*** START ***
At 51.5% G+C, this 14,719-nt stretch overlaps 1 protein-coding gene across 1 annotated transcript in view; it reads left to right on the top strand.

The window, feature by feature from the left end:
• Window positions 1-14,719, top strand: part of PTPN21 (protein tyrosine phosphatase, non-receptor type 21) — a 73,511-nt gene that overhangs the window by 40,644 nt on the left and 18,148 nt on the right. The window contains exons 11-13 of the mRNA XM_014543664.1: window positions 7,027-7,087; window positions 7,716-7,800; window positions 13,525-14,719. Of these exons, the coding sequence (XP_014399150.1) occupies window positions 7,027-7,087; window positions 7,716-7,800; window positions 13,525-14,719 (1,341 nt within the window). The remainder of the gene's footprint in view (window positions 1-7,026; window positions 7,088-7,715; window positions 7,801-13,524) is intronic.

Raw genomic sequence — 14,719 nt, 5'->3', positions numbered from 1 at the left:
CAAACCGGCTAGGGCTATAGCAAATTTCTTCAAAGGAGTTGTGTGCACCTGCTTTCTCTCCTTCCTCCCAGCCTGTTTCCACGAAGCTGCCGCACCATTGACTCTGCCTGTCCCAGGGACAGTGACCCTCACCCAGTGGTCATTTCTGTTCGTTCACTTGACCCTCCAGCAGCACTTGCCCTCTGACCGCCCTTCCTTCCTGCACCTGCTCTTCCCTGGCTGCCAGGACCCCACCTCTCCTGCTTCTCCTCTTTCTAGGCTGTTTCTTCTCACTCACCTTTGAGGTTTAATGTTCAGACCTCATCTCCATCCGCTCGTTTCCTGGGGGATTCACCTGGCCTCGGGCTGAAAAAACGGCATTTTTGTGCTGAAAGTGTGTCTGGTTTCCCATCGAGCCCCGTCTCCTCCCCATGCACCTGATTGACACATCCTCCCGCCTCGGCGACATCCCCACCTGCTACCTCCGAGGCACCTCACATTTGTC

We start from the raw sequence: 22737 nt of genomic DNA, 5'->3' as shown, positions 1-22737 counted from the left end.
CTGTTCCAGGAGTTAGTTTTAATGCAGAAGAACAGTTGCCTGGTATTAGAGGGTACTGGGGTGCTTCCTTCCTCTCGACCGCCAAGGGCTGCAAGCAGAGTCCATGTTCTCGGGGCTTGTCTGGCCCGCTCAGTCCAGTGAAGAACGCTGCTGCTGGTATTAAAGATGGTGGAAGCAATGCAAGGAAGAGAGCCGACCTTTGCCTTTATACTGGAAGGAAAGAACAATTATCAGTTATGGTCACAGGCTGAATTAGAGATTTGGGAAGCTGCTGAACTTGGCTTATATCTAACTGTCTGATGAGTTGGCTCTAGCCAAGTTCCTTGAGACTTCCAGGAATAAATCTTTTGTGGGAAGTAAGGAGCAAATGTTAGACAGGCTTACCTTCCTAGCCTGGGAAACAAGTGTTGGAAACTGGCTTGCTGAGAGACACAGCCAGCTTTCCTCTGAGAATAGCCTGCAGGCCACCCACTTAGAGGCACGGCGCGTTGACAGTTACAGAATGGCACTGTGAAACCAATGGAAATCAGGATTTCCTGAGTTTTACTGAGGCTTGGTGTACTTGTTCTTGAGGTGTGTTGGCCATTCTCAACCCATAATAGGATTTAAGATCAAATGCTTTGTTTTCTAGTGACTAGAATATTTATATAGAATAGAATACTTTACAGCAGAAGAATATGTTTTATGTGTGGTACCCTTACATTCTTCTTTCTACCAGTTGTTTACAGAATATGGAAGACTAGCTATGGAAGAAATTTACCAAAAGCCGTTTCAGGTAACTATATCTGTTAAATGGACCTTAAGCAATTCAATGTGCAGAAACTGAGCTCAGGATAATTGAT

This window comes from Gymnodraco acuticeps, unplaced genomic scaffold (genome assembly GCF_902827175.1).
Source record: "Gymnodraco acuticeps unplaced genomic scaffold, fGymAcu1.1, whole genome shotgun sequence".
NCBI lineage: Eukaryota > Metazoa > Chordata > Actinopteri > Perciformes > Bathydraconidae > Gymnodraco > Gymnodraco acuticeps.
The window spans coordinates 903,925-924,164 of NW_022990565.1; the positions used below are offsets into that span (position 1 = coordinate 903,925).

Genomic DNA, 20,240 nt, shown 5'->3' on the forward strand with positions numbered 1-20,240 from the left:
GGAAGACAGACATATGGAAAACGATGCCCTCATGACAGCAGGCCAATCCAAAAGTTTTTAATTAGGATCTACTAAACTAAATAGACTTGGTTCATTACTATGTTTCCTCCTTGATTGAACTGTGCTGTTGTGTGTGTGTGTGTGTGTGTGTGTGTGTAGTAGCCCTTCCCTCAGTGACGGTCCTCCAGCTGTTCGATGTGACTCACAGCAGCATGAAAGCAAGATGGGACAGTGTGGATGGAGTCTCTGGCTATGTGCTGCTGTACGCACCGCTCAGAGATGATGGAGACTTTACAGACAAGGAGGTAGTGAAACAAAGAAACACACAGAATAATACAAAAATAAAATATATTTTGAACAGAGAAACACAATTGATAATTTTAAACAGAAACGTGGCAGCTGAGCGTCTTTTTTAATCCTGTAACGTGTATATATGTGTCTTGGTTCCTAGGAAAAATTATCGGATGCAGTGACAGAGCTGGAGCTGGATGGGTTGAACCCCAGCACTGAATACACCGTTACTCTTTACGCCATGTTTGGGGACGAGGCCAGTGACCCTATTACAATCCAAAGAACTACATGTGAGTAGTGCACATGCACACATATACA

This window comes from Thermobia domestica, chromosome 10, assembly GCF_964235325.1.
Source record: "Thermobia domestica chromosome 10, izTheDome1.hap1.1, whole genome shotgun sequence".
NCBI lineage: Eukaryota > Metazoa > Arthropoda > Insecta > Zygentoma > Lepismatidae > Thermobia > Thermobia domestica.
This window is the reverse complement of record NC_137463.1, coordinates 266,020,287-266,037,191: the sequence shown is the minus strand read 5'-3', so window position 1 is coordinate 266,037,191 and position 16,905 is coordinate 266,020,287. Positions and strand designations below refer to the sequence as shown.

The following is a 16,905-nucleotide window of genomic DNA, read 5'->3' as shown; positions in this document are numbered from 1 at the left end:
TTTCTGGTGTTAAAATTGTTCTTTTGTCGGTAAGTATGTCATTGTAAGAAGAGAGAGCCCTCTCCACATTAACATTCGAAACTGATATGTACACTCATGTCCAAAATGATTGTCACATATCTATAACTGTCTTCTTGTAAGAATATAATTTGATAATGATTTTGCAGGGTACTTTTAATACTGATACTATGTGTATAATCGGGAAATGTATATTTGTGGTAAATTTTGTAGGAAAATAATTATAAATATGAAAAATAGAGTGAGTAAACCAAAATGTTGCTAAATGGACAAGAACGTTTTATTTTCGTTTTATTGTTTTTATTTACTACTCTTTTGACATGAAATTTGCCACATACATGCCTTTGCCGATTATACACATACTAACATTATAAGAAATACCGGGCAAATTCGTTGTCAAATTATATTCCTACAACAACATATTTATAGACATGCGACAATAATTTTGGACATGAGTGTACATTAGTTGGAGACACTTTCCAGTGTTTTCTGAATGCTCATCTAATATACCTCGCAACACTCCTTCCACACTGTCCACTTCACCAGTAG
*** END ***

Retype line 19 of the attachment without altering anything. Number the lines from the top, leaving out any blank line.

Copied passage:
TTTCTGGTGTTAAAATTGTTCTTTTGTCGGTAAGTATGTCATTGTAAGAAGAGAGAGCCCTCTCCACATTAACATTCGAAACTGATATGTACACTCATGTCCAAAATGATTGTCACATATCTATAACTGTCTTCTTGTAAGAATATAATTTGATAATGATTTTGCAGGGTACTTTTAATACTGATACTATGTGTATAATCGGGAAATGTATATTTGTGGTAAATTTTGTAGGAAAATAATTATAAATATGAAAAATAGAGTGAGTAAACCAAAATGTTGCTAAATGGACAAGAACGTTTTATTTTCGTTTTATTGTTTTTATTTACTACTCTTTTGACATGAAATTTGCCACATACATGCCTTTGCCGATTATACACATACTAACATTATAAGAAATACCGGGCAAATTCGTTGTCAAATTATATTCCTACAACAACATATTTATAGACATGCGACAATAATTTTGGACATGAGTGTACATTAGTTGGAGACACTTTCCAGTGTTTTCTGAATGCTCATCTAATATACCTCGCAACACTCCTTCCACACTGTCCACTTCACCAGTAG